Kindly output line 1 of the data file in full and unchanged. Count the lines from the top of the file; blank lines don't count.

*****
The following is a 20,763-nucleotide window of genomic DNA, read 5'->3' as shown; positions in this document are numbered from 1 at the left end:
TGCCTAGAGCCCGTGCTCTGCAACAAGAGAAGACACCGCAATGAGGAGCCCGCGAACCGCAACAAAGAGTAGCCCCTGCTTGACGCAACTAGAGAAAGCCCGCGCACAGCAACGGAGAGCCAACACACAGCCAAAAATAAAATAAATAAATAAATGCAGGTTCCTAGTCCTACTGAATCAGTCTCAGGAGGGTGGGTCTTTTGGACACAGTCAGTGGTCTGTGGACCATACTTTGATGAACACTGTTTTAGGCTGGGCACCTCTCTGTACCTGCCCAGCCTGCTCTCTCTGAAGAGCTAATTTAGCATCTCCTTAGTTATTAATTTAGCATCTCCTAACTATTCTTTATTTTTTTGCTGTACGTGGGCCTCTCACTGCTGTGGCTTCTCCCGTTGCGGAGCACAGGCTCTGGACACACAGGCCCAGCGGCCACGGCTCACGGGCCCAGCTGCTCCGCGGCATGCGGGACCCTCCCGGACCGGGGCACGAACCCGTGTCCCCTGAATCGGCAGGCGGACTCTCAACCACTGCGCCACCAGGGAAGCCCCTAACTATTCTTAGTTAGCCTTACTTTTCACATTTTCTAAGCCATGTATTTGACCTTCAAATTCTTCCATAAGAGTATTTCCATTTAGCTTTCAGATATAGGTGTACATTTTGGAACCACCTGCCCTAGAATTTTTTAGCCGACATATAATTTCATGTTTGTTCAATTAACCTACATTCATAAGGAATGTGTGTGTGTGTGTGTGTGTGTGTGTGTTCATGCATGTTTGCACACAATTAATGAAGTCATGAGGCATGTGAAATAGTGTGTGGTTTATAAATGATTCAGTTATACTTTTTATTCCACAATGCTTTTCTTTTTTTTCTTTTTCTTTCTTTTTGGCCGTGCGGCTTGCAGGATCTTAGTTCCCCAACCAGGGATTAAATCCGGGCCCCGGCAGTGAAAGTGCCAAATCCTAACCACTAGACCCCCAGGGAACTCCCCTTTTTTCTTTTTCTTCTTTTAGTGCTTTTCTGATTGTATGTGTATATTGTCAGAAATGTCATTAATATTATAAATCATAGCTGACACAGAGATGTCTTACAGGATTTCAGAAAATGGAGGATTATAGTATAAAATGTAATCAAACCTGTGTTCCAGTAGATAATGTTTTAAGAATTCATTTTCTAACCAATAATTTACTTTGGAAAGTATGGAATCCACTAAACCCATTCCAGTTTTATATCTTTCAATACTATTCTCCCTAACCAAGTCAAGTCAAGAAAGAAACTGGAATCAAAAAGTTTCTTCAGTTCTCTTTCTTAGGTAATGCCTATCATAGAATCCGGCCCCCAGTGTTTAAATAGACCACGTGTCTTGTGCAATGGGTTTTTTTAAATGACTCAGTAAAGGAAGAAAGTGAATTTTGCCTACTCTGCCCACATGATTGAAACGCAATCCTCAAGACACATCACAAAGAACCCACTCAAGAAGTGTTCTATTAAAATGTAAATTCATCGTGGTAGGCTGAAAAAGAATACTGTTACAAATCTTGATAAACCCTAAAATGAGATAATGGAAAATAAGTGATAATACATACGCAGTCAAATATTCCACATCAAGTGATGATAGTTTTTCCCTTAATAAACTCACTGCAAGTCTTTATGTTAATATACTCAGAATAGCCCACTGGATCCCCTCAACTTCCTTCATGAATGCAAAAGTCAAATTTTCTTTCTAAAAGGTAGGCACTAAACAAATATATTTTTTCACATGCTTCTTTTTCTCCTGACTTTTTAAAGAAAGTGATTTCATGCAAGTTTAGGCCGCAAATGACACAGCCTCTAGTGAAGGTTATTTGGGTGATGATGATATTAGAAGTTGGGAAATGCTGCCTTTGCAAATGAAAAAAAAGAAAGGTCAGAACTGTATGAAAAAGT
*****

The following is a 20,763-nucleotide window of genomic DNA, read 5'->3' as shown; positions in this document are numbered from 1 at the left end: